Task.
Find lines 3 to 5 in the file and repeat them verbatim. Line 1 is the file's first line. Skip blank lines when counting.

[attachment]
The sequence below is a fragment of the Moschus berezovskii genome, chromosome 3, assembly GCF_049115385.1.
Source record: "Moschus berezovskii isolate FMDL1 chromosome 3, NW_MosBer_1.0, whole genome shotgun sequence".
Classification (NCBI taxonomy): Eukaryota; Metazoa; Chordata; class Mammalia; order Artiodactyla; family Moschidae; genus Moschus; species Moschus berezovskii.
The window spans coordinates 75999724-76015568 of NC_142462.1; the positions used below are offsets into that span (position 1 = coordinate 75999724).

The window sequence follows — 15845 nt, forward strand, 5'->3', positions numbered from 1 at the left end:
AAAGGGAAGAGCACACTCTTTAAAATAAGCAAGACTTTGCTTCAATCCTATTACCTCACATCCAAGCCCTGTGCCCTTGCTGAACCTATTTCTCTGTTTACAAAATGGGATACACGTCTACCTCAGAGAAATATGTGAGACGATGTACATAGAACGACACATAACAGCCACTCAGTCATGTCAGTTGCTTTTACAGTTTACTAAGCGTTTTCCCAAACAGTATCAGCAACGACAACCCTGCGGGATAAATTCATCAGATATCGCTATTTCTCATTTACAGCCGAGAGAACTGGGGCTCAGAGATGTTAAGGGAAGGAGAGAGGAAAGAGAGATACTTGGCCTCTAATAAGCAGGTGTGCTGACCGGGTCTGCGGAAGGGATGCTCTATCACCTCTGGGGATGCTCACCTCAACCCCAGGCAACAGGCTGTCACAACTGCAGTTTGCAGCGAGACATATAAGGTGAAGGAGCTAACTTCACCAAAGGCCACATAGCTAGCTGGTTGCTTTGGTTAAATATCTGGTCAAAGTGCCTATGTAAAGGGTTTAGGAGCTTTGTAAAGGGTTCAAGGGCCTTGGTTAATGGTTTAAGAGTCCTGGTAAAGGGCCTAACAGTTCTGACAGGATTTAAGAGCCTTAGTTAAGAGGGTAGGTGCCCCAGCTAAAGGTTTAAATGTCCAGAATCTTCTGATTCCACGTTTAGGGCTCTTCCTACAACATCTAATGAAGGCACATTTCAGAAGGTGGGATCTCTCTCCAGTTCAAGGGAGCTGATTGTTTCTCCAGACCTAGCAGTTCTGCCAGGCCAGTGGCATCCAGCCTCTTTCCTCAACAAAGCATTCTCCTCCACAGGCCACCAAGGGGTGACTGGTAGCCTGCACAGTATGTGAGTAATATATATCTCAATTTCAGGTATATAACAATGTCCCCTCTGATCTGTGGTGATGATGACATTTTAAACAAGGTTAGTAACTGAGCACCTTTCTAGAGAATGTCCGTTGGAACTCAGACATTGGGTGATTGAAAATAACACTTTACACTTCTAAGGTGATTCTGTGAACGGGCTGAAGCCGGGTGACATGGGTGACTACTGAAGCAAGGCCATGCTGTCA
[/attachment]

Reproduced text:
Classification (NCBI taxonomy): Eukaryota; Metazoa; Chordata; class Mammalia; order Artiodactyla; family Moschidae; genus Moschus; species Moschus berezovskii.
The window spans coordinates 75999724-76015568 of NC_142462.1; the positions used below are offsets into that span (position 1 = coordinate 75999724).

The window sequence follows — 15845 nt, forward strand, 5'->3', positions numbered from 1 at the left end: